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Missouri Town Raising a Stink over Biofuel Plant

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Missouri Town Raising a Stink over Biofuel Plant


Missouri Town Raising a Stink over Biofuel Plant

Missouri Town Raising a Stink over Biofuel Plant

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  • <iframe src="" width="100%" height="290" frameborder="0" scrolling="no" title="NPR embedded audio player">
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Residents of Carthage, Mo., were so offended by the nauseating smell coming from a biofuel plant that Missouri's governor closed it down. Now the plant is set to reopen with modifications, and the plant's operators say they're doing everything they can to eliminate the most noxious odors.


Ethanol and biodiesel plants are springing up around the country, especially in agricultural areas. With federal subsidies, these plants help turn crops into cash. People in Carthage, Missouri were thrilled at first when the facility opened there that turns turkey waste products into fuel oil. But as NPR's Greg Allen reports, people in Carthage now know that with biofuels there can be drawbacks.

GREG ALLEN, reporting:

Like many small towns, Carthage in Missouri's southwest corner, has had to work hard in recent years to remain vital. It's been helped by its history. There's a 19th century courthouse and a Civil War museum. Carthage was the sight of one of the first skirmishes of the Civil War. Today its town square is lined with antique stores and coffee shops. But as shop owner H.J. Johnson says, it also recently acquired something else, a terrible, some say unbearable, odor.

Mr. H.J. JOHNSON (Shop owner, Carthage): Customers would come inside because they couldn't stand to be outside and didn't want to go back out, and would be covering their mouth and their eyes would be watering. I mean it's bad. Just rank and you can almost feel it, it's so thick.

ALLEN: In 2004 a company called Renewable Environmental Solutions came to Carthage with a big idea. It proposed building a plant next to the Butterball processing facility that would take the feathers, bones, and other turkey waste and using something called thermal conversion process, turn it into fuel oil.

Johnson says the odor problem began as soon as the plant opened. Carthage is a rural community not unused to barnyard smells. But he says this stench cast a pall over the whole town.

Mr. H. J. JOHNSON: Tourism is a fair factor in the economy, especially the downtown. So it's more than just an annoyance, it also has real economic impact on the community.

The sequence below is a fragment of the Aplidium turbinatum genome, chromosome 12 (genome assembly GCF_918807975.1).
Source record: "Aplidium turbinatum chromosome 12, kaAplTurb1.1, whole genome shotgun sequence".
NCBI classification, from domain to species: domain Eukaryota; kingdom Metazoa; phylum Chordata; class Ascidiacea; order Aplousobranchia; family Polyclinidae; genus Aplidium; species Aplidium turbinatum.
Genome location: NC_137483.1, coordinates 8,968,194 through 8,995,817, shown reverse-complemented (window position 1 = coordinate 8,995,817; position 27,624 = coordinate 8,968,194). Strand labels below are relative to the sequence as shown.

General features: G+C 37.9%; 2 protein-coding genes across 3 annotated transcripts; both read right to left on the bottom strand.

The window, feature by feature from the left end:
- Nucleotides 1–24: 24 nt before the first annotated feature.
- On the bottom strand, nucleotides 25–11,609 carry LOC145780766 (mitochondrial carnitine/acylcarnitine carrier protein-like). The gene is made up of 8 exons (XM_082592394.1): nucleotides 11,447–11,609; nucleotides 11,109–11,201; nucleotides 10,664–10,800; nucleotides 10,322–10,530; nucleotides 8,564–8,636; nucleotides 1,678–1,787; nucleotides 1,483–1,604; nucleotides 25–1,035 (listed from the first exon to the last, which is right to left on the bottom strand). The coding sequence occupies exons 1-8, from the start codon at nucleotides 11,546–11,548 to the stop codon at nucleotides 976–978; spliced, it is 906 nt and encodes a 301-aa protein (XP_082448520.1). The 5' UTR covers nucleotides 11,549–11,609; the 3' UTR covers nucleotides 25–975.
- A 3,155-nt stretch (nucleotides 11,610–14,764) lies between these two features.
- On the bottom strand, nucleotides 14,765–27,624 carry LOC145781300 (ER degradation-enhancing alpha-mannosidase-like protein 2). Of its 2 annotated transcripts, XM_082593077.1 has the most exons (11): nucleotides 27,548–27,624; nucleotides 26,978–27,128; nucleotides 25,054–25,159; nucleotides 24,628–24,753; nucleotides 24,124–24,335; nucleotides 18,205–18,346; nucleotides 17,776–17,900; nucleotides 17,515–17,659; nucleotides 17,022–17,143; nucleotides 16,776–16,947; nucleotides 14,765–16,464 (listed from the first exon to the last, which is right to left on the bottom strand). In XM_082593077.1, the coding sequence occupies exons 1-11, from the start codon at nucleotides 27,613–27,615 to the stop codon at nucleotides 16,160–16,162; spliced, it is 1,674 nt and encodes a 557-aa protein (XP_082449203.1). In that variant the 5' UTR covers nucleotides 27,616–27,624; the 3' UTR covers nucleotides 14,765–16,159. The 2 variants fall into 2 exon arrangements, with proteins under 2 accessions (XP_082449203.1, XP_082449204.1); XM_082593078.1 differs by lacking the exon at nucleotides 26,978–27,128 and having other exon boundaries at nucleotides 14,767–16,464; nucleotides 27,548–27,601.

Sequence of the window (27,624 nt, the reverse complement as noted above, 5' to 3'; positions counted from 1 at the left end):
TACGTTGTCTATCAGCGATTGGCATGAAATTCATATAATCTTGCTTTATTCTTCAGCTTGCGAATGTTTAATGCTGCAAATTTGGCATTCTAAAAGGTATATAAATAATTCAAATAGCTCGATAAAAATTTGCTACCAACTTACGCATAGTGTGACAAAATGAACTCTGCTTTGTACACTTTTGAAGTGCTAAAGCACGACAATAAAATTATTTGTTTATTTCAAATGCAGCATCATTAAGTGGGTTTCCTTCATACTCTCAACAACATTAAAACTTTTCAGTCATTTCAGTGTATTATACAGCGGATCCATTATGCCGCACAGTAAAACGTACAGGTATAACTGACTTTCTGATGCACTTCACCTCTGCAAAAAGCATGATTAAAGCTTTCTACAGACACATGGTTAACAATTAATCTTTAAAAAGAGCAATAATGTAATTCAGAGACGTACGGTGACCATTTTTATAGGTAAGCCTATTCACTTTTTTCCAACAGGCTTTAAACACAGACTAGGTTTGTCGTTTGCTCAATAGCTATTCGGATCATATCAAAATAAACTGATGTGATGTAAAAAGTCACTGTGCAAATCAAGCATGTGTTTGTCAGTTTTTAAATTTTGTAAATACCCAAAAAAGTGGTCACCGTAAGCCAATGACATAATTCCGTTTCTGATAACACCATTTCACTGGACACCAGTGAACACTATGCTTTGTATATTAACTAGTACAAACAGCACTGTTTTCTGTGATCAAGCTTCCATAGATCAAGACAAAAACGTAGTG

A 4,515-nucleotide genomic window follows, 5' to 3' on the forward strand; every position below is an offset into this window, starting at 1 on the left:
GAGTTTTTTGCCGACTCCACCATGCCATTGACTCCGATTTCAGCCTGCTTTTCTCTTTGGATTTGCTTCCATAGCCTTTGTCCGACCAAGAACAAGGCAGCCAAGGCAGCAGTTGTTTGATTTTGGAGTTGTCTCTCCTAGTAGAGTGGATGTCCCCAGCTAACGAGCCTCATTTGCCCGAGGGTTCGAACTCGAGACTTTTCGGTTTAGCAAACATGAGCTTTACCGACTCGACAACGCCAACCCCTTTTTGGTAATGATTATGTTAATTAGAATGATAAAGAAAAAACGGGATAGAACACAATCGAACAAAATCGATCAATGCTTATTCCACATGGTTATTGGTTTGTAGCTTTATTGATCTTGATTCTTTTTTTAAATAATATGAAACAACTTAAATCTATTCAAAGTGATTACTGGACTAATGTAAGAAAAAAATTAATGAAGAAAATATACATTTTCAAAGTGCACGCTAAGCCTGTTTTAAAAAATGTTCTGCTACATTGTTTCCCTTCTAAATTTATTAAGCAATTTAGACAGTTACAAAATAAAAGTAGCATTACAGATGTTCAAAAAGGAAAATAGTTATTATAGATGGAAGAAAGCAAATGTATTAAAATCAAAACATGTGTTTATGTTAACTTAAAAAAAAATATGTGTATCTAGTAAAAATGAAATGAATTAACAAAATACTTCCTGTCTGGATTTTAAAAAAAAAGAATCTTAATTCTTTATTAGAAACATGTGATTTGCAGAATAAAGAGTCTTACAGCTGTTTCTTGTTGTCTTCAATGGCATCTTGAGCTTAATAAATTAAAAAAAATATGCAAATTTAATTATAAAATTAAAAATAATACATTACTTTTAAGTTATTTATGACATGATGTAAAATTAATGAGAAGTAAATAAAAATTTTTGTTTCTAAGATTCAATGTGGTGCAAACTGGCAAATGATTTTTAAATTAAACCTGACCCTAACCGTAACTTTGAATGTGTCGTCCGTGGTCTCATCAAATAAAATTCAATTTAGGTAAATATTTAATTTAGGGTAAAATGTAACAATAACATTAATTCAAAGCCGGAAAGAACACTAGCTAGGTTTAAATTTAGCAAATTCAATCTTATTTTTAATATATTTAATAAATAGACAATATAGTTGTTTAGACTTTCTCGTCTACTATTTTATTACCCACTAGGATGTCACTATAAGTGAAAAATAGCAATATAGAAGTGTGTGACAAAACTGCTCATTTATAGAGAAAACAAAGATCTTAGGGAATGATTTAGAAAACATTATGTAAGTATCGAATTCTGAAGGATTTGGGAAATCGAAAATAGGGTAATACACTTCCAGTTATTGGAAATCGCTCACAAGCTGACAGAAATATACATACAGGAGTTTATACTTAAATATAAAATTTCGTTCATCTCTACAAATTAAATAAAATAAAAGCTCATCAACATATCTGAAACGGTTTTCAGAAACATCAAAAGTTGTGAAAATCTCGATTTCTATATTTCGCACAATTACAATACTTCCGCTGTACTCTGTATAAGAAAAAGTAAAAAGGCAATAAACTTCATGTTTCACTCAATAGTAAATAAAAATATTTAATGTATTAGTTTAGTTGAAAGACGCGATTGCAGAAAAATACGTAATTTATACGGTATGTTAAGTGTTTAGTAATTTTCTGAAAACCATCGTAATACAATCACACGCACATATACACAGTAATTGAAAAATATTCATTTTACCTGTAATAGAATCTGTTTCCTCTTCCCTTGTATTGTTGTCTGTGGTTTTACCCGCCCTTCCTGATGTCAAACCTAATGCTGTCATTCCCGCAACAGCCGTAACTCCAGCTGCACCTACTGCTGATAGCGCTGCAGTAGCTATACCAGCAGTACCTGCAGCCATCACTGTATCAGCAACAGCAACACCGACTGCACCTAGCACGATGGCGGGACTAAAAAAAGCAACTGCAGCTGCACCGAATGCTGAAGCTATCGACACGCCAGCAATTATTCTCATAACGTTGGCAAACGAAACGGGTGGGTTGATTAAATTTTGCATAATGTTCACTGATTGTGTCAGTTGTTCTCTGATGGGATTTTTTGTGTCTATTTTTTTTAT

ALLEN: The company logged the complaints and said it was working to fix the problem. But last year state and city officials ran out of patience. They went to court asking a judge to declare the plant a public nuisance. In December, Missouri Governor Matt Blunt finally ordered the plant shut down before it damaged the town's tourism and job growth. After weeks of work and two million dollars in new odor control equipment, company CEO Brian Appel held a news conference last week to say the smell is gone.

Mr. BRIAN APPEL (CEO, Renewable Environmental Solutions): We believe the problem is 100 percent solved.

ALLEN: There's a lot at stake here in Carthage, and not just for the town. Thermal conversion technology attempts to copy the Earth's natural geothermal process where over millions of years organic materials subjected to extreme heat and pressure is converted to fossil fuel. RES says by controlling temperature and pressure it can turn almost any organic material into oil in just a few hours.

It's the modern equivalent of turning lead into gold. Taking troublesome waste and converting it into valuable fuel oil. It's a technology that also has the federal government's interest. It contributed 14 million dollars of the plant's 50 million dollar price tag. Walking around the biofuel plant, RES Vice President Don Sanders points to the redundant systems now put in place to handle its odor problem: ozone scrubbers, negative air pressure inside the building, and a large furnace, the thermal oxidizer.

Mr. DON SANDERS (Vice President, Renewable Environmental Solutions): That basically has over two seconds of retention time at 1400 degrees Fahrenheit. So, it destroys 99.96 percent of any odorous compounds that go through it.

ALLEN: For the past month the Renewable Environmental Solutions plant has been doing limited runs, testing its equipment. Although, there have been a few odor complaints, residents say the air appears to be much improved. One reason the smell has been such a problem here in Carthage is that the plant's location is far from ideal, just a few blocks from the historic downtown.

But despite the problems, many in Carthage are still pulling for the plant. It's already brought 60 jobs to town and if it's successful people say they expect the new technology will begin attracting visitors from around the world. Carthage Mayor Kenneth Johnson remains a strong supporter, but says he'll hold the company to a commitment it made to the town before the plant opened.

Mayor KENNETH JOHNSON (Carthage, Missouri): The commitment was that they'd be odor free.

ALLEN: What do you think? Is that possible?

Mayor JOHNSON: I'm hoping. There's still hope.

ALLEN: When the RES plant was first proposed many in Carthage thought it sounded like science fiction. Something that was too good to be true. There are questions about whether it can be done on a large scale, and about the project's long-term economic feasibility. The company won't disclose its production costs, but says it is competitive with crude oil and that plans are underway for a second plant. The company can't begin to address those questions, though, until it first shows that it can take the stink out of its production process. Greg Allen, NPR News.

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